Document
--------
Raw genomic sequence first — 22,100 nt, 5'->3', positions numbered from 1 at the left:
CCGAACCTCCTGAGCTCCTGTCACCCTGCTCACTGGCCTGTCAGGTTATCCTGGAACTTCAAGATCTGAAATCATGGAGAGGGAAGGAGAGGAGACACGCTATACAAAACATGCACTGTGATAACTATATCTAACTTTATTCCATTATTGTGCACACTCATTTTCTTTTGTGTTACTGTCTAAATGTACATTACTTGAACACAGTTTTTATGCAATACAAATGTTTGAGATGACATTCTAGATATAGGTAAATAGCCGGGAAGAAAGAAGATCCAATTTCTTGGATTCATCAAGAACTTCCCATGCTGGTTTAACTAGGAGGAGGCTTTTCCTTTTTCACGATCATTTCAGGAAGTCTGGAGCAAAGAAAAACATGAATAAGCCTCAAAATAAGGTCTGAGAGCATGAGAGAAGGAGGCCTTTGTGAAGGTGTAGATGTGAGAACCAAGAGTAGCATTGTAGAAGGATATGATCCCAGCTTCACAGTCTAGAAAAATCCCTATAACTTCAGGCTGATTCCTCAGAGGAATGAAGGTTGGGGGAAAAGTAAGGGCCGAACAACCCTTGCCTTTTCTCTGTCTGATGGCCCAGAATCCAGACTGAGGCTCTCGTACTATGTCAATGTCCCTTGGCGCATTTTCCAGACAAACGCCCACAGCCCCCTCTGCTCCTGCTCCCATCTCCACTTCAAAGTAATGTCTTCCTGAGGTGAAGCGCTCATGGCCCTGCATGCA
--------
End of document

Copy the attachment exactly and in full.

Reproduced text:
Raw genomic sequence first — 22,100 nt, 5'->3', positions numbered from 1 at the left:
CCGAACCTCCTGAGCTCCTGTCACCCTGCTCACTGGCCTGTCAGGTTATCCTGGAACTTCAAGATCTGAAATCATGGAGAGGGAAGGAGAGGAGACACGCTATACAAAACATGCACTGTGATAACTATATCTAACTTTATTCCATTATTGTGCACACTCATTTTCTTTTGTGTTACTGTCTAAATGTACATTACTTGAACACAGTTTTTATGCAATACAAATGTTTGAGATGACATTCTAGATATAGGTAAATAGCCGGGAAGAAAGAAGATCCAATTTCTTGGATTCATCAAGAACTTCCCATGCTGGTTTAACTAGGAGGAGGCTTTTCCTTTTTCACGATCATTTCAGGAAGTCTGGAGCAAAGAAAAACATGAATAAGCCTCAAAATAAGGTCTGAGAGCATGAGAGAAGGAGGCCTTTGTGAAGGTGTAGATGTGAGAACCAAGAGTAGCATTGTAGAAGGATATGATCCCAGCTTCACAGTCTAGAAAAATCCCTATAACTTCAGGCTGATTCCTCAGAGGAATGAAGGTTGGGGGAAAAGTAAGGGCCGAACAACCCTTGCCTTTTCTCTGTCTGATGGCCCAGAATCCAGACTGAGGCTCTCGTACTATGTCAATGTCCCTTGGCGCATTTTCCAGACAAACGCCCACAGCCCCCTCTGCTCCTGCTCCCATCTCCACTTCAAAGTAATGTCTTCCTGAGGTGAAGCGCTCATGGCCCTGCATGCA